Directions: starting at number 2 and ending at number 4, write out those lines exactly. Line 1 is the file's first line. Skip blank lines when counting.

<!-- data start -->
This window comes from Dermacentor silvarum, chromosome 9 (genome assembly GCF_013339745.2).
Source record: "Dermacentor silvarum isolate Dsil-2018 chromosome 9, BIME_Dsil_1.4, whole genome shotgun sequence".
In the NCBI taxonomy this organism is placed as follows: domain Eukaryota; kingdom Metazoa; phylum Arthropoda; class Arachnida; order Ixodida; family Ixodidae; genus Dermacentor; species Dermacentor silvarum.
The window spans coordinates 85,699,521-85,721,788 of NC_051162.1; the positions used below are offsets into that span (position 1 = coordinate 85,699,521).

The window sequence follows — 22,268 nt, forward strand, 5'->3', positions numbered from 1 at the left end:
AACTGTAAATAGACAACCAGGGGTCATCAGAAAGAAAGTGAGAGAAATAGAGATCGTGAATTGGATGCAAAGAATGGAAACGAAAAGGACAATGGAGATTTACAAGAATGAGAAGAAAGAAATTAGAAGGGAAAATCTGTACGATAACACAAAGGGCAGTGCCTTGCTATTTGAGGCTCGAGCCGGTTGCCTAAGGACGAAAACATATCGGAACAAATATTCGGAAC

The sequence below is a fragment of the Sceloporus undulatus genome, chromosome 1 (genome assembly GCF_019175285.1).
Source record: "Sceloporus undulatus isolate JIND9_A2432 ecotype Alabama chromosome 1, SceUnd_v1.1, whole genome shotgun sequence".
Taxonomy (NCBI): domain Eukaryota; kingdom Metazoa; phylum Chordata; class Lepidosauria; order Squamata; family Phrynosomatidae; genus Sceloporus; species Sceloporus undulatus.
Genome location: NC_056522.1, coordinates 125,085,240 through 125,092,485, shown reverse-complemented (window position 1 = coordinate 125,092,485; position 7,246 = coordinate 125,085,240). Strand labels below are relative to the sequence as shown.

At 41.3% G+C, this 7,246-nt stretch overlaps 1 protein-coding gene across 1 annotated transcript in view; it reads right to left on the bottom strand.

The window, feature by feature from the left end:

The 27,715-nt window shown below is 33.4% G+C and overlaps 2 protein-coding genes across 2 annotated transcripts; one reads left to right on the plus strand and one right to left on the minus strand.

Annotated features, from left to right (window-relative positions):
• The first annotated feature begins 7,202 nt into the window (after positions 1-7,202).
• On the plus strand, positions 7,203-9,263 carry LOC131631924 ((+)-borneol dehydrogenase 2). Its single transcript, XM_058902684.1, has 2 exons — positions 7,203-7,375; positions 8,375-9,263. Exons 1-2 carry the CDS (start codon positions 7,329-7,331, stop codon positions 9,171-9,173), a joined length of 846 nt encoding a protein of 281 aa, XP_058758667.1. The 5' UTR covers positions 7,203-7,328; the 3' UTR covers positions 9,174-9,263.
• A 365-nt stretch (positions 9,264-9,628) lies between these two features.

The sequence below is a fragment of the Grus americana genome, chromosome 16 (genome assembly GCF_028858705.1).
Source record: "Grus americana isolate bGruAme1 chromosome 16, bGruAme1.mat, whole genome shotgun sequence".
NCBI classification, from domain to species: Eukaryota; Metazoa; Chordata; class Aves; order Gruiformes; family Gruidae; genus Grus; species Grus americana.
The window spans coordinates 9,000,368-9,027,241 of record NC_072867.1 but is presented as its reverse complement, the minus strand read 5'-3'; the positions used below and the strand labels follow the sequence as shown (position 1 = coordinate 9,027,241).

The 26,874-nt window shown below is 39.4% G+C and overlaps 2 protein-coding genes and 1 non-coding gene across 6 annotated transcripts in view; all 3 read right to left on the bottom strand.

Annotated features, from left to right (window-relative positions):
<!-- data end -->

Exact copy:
Source record: "Dermacentor silvarum isolate Dsil-2018 chromosome 9, BIME_Dsil_1.4, whole genome shotgun sequence".
In the NCBI taxonomy this organism is placed as follows: domain Eukaryota; kingdom Metazoa; phylum Arthropoda; class Arachnida; order Ixodida; family Ixodidae; genus Dermacentor; species Dermacentor silvarum.
The window spans coordinates 85,699,521-85,721,788 of NC_051162.1; the positions used below are offsets into that span (position 1 = coordinate 85,699,521).